It’s easy to tell if a business was profitable after the fact. Unfortunately, we have to place our investment bets before the fact.
As my colleague Ben Gilad has described (“Why Venture Capitalists Fail”), even highly motivated professionals have difficulty consistently placing bets that win. John Bogle founded The Vanguard Group (currently managing $2 trillion) in 1974 on the idea that actively managed mutual funds will not beat a well-run index fund over time.
But regardless of difficulty, we still must place bets. We bet not only when we buy a share of stock. We bet also when we decide where to work and what business to start.
How would you know if a company is worth investing in? How would you know if a business is likely to be profitable and long-lived? Make a list of the characteristics that you believe would separate good businesses from bad.
The good-business list
Perhaps your good-business list looks like this:
- Strong market share,
- Well-differentiated products,
- Slightly paranoid management,
- Innovative R&D and marketing,
- Loyal customers,
And so on. A company might not have, or even have access to, all of those characteristics. For example, a new entrant to an existing market must start from zero market share. You enjoy competitive advantage if you have those characteristics in greater number and to a greater degree than your competitors. You struggle against competitive disadvantage if they have the edge on those characteristics. Competitive advantage is better than competitive disadvantage. (Remember, you heard that here.)
As you compose your characteristics-of-good-businesses list of course you are wary of halo effects. (See The Halo Effect by Phil Rosenzweig.) A halo effect causes people to imbue a successful company with favorable characteristics because of its success. Not unlike the way rich people sure are attractive.
Some items may or may not be on your list. For instance, sheer size. (Would you rather be General Motors or Porsche?) For another instance, fame or charisma. (Do you know what company makes Tabasco brand pepper sauce?) For yet another, track record. (Perhaps what we call a track record reflects creating or destroying good-business characteristics.)
Your good-business list might include having competitors who are ineffective, distracted, or deluded. Imagine, for example, a big competitor that doesn’t leverage its size to gain lower costs or shut you out of distribution. That’s good luck for you. But by definition you cannot manage, pursue, create, or depend on luck, so I balk at suggesting that what separates good businesses from bad is that the former are luckier than the latter. Being lucky isn’t the same as being good.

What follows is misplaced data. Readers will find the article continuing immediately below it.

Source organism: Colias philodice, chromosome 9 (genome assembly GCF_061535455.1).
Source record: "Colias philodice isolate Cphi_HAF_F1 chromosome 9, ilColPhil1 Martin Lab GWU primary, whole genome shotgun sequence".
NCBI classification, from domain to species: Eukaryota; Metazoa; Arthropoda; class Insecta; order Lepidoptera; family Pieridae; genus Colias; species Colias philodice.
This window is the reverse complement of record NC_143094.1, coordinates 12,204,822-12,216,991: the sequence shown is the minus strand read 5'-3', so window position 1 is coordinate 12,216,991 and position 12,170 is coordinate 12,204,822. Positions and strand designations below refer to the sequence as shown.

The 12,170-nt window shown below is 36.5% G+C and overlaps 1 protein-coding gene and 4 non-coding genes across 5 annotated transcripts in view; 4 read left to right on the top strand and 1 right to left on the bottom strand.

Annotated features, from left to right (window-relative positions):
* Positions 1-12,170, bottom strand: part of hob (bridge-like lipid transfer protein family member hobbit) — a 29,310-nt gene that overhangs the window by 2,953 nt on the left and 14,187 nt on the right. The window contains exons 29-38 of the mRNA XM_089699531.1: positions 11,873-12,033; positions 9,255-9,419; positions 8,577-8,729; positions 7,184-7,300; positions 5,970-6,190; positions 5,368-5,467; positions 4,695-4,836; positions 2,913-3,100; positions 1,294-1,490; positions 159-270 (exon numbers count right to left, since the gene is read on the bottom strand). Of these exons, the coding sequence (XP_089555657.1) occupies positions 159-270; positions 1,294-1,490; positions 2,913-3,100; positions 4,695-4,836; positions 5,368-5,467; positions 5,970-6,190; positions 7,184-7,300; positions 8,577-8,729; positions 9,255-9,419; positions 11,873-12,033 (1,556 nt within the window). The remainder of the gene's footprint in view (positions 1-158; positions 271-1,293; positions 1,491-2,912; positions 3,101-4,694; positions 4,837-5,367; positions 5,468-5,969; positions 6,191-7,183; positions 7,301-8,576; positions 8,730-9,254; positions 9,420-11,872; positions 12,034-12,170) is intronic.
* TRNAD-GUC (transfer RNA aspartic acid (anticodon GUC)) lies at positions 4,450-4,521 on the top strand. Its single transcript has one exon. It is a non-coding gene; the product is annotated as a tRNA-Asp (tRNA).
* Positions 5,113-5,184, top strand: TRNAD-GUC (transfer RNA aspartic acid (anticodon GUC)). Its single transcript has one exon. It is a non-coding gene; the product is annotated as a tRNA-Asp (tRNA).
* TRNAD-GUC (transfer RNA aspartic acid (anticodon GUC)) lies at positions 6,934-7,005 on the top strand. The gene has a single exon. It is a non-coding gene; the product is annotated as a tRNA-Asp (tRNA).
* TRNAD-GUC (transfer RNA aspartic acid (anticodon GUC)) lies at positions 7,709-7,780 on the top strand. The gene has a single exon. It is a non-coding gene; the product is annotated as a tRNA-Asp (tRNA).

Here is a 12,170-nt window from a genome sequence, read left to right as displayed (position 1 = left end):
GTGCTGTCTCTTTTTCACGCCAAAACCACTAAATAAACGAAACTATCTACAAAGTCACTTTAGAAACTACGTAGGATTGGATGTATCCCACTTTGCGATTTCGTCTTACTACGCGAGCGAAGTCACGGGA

The bad-business list
What’s not on your good-business list? Surely items better suited for a bad-business list, such as complacency, denial, bureaucracy, and resistance to change. The people who like such businesses are those who specialize in fire sales and turnarounds… that is, people who want to turn a (bad) business into a different (good) business.
Your bad-business list might include having unusually effective competitors. That’s bad luck for you. And those ineffective, distracted, or deluded competitors can be bad luck too. They could, for example, damage the reputation of your industry through shoddy products or slimy practices. I recommend distinguishing unlucky from bad just as I recommend distinguishing lucky from good. I know it’s not simple but it can be done. As one of my teachers told me: “I didn’t say it would be easy. I said it would be worth it.”
Placing your bets
Time to play investment roulette!
You can choose to invest in (or work in or start up) only one of these businesses.
- Business A has most of the characteristics on your good-business list. However, it is reporting poor results.
- Business B has most of the characteristics on your bad-business list. Even so, it is enjoying great performance.
Which one would you choose?
If you chose Business A, the good business with poor performance, you are implicitly asserting a belief in principles. You are saying that its results will improve because its strengths, its competitive-strategy fundamentals, are strong.
If you chose Business B, the bad business with good performance, you are implicitly asserting that its lucky performance will persist or that you’ll time your exit perfectly. You are gambling.
Pay attention to how you, your colleagues, and even the media gauge the attractiveness of a business. Do you and they use good- and bad-business lists and think in terms of principles? Or are you and they swayed by current performance, the halo effect that the business must be strong because its performance is good?
Of course a business’ fundamentals can and do change over time. Changing them deliberately, for the better, is what competing as a skill is about. And when they change, for better or worse, we expect that the business’ performance will change. At least that’s what the people who chose Business A would expect.
One more question. A recent article about Blackberry and its struggles (“Blackberry to Explore Its Strategic Alternatives, Including a Sale”) contains this intriguing statement: “Taking BlackBerry private would remove the distraction of having to manage quarterly financial results to protect the company’s share price…” On which of your lists would you place “manage[s] quarterly financial results”?